In 2003 the Mills family, who are CAPR members, were excited to move into a newly purchased home in Duvall, Washington. Sitting on 2 ¼ secluded acres with many 150-foot-tall fir trees, the property felt like a park. All was well until December of 2006 when a wind storm hit the northwest. During the storm, 24 trees came down, landing on the house and garage, totaling the shed and also a Toyota 4-Runner SUV. The place looked like a war zone and the seclusion was gone with the house standing naked to its surroundings.
Following the storm, the Mills asked for and received permission from the city of Duvall to begin emergency clean up even though permission was not required for the emergency action. They then began the clean up, unburying the house and garage and the trees lying everywhere. As part of the clean up they consulted with tree specialists and determined that 19 hazardous trees in saturated soil that were leaning precariously would be taken down. That is when the real nightmare began!
Someone with influence complained that trees were being cleared in a wetland. City inspectors showed up and demanded that work be stopped in the middle of clean up saying that they had evidence that the property contained a wetland. That claim was never substantiated by the city and was subsequently refuted by a study conducted be SNR Company, a highly regarded environmental science consultant. The city proceeded to demand consultant studies, reports, mitigation plans and fees for the supposed damage. Additionally, they threatened fines and possible imprisonment of 90 days per each “offense”! The Mills were shocked at the thought of going to jail just for cleaning up and making their property safe to live on.
To make a long story short, they tried to work with the city to no avail. Even though the city never showed proof that there is a wetland on the property, it seemed that Duvall did not want to resolve this issue without taking a part of the property. The Mills eventually filed suit against Duvall but when it became obvious that the city was more interested in wearing them down then resolving the issue equitably, they dropped the suit. You will see below why the city took this route.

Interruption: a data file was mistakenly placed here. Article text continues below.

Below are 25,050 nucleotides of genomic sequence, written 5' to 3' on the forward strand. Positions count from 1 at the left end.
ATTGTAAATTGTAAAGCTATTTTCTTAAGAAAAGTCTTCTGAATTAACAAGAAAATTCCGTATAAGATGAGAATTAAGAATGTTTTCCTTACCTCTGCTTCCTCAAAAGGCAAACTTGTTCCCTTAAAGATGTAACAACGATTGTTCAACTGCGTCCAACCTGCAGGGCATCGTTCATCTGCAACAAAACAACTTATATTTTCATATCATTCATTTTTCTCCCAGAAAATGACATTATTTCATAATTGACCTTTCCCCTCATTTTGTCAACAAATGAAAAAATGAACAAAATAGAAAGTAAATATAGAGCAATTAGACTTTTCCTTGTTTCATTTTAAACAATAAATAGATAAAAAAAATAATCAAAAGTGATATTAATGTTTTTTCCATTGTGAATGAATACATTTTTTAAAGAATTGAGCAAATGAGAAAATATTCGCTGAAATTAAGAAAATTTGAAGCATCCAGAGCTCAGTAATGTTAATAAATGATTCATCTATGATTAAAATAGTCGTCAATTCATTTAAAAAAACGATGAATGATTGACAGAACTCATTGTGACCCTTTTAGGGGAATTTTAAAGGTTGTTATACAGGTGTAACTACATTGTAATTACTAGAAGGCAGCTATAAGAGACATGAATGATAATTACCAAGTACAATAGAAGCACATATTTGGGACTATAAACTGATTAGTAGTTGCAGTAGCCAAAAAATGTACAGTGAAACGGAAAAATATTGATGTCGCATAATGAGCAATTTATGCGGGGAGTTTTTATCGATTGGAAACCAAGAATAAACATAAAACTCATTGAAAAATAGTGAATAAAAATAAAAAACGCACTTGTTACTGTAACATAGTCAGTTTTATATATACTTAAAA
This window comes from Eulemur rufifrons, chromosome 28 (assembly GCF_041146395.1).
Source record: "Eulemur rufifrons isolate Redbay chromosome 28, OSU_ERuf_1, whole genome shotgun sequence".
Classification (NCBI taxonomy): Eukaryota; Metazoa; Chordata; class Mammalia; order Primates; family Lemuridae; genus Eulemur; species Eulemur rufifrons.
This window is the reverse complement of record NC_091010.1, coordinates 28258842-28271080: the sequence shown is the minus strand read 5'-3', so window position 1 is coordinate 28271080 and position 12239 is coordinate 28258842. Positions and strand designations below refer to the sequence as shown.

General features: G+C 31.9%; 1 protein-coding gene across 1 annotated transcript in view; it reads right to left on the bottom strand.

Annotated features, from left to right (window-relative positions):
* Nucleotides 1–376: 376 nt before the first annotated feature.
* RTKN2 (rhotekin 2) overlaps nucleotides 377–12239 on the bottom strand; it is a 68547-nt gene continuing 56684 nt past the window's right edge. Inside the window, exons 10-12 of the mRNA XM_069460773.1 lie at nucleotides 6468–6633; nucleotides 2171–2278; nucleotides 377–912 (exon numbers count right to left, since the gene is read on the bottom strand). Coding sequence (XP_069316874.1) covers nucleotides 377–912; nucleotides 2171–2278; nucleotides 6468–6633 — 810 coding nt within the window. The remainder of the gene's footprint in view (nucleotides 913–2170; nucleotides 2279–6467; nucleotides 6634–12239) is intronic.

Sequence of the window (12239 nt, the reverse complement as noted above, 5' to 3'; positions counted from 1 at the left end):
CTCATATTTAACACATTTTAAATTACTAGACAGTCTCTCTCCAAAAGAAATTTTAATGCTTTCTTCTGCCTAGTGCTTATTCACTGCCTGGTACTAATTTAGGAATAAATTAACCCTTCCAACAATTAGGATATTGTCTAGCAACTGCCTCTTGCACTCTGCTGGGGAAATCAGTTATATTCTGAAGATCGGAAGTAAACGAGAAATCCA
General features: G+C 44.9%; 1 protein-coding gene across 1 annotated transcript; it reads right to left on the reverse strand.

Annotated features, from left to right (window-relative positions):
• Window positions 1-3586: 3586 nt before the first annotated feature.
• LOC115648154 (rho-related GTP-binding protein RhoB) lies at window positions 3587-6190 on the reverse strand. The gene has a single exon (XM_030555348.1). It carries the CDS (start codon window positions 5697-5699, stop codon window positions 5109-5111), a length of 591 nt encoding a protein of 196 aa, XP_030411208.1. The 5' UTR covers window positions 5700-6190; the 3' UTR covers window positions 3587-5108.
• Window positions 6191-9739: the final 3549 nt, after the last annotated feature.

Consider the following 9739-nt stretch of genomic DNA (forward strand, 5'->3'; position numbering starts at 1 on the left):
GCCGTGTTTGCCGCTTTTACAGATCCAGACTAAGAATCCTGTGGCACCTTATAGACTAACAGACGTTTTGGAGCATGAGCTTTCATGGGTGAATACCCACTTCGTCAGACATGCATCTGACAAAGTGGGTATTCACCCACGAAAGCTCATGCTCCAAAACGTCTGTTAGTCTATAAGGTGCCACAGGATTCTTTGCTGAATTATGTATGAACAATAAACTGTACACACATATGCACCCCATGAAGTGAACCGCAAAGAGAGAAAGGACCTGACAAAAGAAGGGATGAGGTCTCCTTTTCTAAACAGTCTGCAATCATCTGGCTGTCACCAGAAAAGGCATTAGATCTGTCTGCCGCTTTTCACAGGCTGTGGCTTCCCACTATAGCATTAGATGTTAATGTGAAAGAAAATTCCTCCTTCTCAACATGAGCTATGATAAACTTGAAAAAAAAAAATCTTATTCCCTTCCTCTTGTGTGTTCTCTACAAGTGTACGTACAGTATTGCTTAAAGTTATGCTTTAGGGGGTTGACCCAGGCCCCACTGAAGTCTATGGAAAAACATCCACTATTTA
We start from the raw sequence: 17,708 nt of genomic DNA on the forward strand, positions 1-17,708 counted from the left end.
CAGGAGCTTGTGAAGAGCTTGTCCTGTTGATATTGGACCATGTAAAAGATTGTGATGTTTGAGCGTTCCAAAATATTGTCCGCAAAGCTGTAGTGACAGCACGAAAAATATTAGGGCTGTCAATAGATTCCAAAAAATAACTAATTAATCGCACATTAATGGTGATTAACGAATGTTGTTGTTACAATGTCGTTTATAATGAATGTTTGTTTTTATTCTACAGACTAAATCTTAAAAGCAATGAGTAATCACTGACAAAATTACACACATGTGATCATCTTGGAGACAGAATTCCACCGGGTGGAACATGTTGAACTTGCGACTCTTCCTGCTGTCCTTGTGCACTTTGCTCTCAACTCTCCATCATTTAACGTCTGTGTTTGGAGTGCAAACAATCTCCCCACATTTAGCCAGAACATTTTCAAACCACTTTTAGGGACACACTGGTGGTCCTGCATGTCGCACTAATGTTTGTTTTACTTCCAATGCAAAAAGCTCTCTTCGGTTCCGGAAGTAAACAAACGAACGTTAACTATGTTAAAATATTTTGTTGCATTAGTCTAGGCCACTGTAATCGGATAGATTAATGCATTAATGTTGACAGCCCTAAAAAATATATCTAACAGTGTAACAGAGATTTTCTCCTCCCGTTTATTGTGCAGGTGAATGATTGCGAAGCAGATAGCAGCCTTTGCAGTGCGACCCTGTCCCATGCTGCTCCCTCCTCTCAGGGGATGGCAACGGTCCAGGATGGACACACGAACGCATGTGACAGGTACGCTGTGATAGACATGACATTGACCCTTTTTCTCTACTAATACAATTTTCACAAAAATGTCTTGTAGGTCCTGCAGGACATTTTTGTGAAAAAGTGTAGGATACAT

The Real Issue
A large part of the reason the Mills lost so many trees to the windstorm is that the property is acting as a storm retention pond for surrounding uphill developments. Inundated with water, the trees couldn’t stand in the saturated soils. With approval of the city, the storm systems of these developments were designed to shed their run-off onto the Mills property. These uphill systems became part of the city sewer system after construction. The water that is dumped on the property is then picked back up by the city system as it exits on the low side. In effect, they had made the Mills property an unwanted part of the of the city storm sewer system! And that is a violation of the city’s permit to handle storm waters and violates the federal Clean Water Act.
CAPR Takes Action
When this situation came to the CAPR Legal Fund, our first thought was “here we go again”. This was like too many situations we have seen where decent people get clobbered just for trying to take care of their properties. The Mills tried to work with the city to no avail. They even offered Duvall an easement across their property to transport city storm water in exchange for taking the wetland designation off the property. However, the city decided it would rather grind them up than admit to a mistake. The Legal Fund hopes to show them that was the wrong choice.
This case is unique for CAPR in that it offers a new way for us to help protect not only the Mills family but others in the future. Federal law makes it easy to file a Citizens’ Lawsuit for violations of the Clean Water Act and other environmental laws. In June of 2012, CAPR Legal Fund filed just such a suit in federal court against the City of Duvall. The “hammer” the City faces if found guilty will be fines in the tens of millions of dollars or more, resolution of the problem for the Mills family and recovery of legal fees. If the City decides to settle with CAPR before a final verdict, we will be able to help the Mills family get back to whole and maybe have a few bucks left for the next challenges that we have already identified. CAPR will gain additional clout for future actions to help property rights but maybe more importantly that we have a powerful new tool at our disposal.
We Need Your Help!
Legal actions are never cheap. The Legal Fund is very cautious with its actions for this reason. Should this go all the way to trial, costs will be significant. However we feel that the odds for this challenge are excellent. Please help the Legal Fund take this most important step.
You can donate online using the Donate buttons on this page or if donating by mail is more your style, please send your check to CAPR Legal Fund, 718 Griffin Ave., #7, Enumclaw, WA 98022. Please note on your check “Mills action”. Also note that the Legal Fund is an IRS 501(c)(3) and these donations are tax deductible.